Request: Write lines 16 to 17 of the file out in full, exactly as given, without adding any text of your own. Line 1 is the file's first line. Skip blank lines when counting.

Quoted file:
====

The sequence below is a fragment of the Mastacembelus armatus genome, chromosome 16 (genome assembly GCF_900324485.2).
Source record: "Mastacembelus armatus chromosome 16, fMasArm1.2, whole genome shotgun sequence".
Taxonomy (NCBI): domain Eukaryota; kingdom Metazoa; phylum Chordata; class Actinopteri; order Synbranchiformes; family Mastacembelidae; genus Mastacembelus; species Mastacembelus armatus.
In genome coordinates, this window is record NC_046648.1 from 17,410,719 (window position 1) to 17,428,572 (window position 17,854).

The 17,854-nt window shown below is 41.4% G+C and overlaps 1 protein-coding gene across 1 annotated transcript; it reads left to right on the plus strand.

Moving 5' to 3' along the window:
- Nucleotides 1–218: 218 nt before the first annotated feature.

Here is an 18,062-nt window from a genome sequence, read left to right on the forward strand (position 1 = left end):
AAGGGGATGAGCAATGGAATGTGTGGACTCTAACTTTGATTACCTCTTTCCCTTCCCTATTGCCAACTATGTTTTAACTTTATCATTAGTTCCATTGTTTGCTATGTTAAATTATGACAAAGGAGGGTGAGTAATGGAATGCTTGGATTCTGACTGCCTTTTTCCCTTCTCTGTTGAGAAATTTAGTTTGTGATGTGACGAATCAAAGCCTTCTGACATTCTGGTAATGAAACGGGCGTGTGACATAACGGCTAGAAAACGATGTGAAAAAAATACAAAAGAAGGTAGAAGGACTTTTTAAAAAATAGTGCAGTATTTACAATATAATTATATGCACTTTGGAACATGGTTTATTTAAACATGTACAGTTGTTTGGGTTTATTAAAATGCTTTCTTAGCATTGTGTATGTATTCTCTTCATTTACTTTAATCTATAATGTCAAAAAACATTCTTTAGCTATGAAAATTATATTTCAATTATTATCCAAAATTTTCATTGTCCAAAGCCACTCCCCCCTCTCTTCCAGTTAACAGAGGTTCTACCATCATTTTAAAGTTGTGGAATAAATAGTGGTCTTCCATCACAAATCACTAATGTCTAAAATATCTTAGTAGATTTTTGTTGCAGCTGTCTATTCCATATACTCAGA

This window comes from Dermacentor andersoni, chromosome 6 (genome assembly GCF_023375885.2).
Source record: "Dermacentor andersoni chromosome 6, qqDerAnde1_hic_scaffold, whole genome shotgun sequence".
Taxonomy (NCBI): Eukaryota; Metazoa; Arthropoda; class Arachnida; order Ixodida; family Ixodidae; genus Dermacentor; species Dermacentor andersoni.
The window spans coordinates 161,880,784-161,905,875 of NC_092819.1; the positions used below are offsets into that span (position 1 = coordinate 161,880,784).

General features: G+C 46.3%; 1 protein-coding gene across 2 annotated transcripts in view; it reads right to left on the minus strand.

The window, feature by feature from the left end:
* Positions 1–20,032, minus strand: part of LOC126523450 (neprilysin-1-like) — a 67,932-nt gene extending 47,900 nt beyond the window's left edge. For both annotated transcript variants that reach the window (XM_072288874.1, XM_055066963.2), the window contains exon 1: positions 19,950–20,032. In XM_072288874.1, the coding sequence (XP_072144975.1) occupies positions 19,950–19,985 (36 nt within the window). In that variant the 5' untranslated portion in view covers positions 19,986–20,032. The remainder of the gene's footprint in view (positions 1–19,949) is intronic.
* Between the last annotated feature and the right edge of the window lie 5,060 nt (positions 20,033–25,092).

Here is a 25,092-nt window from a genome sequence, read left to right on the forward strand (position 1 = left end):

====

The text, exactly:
* Positions 1–20,032, minus strand: part of LOC126523450 (neprilysin-1-like) — a 67,932-nt gene extending 47,900 nt beyond the window's left edge. For both annotated transcript variants that reach the window (XM_072288874.1, XM_055066963.2), the window contains exon 1: positions 19,950–20,032. In XM_072288874.1, the coding sequence (XP_072144975.1) occupies positions 19,950–19,985 (36 nt within the window). In that variant the 5' untranslated portion in view covers positions 19,986–20,032. The remainder of the gene's footprint in view (positions 1–19,949) is intronic.
* Between the last annotated feature and the right edge of the window lie 5,060 nt (positions 20,033–25,092).